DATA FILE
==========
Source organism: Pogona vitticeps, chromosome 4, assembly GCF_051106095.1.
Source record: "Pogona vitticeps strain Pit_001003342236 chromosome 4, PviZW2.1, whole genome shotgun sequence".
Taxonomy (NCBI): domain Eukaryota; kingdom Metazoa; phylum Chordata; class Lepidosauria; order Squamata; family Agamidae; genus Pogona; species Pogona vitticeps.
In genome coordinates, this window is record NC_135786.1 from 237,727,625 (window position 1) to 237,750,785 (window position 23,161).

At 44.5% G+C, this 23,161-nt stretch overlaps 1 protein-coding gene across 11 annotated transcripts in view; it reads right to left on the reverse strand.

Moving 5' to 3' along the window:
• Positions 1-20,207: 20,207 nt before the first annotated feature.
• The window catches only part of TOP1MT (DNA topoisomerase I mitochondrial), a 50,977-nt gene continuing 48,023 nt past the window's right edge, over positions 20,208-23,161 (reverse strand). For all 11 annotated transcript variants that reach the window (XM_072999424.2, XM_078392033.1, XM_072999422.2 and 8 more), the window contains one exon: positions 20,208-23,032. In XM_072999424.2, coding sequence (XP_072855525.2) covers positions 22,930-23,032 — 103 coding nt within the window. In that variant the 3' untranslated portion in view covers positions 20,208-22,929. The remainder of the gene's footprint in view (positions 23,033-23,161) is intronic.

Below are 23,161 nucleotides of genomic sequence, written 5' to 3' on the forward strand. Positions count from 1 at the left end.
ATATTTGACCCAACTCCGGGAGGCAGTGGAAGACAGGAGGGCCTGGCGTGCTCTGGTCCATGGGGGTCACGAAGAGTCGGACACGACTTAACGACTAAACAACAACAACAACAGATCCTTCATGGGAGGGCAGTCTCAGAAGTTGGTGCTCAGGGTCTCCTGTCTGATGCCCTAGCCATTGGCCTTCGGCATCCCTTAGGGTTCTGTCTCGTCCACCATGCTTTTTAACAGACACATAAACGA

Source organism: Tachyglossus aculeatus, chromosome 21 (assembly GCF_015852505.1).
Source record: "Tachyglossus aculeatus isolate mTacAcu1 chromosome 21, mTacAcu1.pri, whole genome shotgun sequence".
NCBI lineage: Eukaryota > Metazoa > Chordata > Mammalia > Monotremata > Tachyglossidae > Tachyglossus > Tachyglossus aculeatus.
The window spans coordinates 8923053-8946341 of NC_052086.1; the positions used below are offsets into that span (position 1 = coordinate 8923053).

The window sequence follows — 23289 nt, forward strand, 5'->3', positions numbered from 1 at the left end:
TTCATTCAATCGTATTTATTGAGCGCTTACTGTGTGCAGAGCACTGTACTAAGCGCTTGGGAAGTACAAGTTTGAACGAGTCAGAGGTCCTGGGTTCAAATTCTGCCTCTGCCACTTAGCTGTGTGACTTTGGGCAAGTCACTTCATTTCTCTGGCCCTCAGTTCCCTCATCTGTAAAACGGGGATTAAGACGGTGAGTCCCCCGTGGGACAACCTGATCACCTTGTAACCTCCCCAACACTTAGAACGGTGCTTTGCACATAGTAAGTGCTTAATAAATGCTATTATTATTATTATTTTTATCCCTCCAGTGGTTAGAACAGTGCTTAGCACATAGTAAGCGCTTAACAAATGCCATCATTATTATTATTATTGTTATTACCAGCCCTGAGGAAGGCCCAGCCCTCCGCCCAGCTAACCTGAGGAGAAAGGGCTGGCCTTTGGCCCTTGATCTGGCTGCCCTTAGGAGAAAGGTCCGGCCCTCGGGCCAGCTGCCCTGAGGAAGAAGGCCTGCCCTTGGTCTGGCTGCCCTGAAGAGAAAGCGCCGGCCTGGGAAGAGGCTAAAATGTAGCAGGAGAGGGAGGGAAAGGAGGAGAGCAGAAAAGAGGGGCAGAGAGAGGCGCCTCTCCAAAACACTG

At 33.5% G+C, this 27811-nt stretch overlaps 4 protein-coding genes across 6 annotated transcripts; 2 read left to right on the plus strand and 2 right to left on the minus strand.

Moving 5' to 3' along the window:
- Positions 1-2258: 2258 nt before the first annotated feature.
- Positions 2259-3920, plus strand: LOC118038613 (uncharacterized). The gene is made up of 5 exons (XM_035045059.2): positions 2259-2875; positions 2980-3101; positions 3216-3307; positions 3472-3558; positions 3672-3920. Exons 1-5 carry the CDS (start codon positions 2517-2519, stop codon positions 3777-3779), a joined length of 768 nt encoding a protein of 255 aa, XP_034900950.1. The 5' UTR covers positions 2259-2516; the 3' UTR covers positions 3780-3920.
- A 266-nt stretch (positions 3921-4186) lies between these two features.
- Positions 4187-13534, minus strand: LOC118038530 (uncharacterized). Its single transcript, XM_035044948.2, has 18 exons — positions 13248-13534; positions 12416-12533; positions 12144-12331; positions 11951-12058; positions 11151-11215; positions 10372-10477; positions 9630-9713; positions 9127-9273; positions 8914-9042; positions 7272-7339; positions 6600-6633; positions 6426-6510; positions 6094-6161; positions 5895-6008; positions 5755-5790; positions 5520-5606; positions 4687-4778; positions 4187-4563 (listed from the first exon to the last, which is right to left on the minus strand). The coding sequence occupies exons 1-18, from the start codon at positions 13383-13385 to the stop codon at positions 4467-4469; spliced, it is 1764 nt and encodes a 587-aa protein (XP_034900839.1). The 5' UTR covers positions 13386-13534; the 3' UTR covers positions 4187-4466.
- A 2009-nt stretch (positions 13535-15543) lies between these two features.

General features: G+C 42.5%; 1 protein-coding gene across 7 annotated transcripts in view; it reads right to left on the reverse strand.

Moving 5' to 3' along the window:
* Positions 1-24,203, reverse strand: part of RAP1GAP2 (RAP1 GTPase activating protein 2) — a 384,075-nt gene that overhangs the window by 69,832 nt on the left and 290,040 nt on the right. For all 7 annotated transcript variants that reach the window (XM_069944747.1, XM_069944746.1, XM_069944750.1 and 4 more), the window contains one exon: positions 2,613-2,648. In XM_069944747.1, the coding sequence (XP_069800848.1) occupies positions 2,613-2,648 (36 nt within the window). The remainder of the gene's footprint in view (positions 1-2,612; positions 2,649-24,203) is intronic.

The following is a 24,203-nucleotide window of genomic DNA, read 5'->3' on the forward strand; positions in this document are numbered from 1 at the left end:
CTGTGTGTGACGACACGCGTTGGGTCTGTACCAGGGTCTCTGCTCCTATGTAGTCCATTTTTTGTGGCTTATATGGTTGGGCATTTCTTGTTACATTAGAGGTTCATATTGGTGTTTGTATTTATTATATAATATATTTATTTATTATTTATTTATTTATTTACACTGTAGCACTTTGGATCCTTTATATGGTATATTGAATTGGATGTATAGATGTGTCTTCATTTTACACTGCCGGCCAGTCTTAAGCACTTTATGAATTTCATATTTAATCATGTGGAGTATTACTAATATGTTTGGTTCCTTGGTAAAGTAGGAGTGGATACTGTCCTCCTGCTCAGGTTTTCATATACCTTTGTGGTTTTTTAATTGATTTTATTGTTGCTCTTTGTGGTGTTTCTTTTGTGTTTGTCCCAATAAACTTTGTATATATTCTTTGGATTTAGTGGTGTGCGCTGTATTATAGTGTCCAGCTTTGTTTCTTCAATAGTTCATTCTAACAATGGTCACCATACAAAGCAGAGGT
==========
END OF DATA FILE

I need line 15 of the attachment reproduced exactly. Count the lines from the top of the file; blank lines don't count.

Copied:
The window sequence follows — 23289 nt, forward strand, 5'->3', positions numbered from 1 at the left end: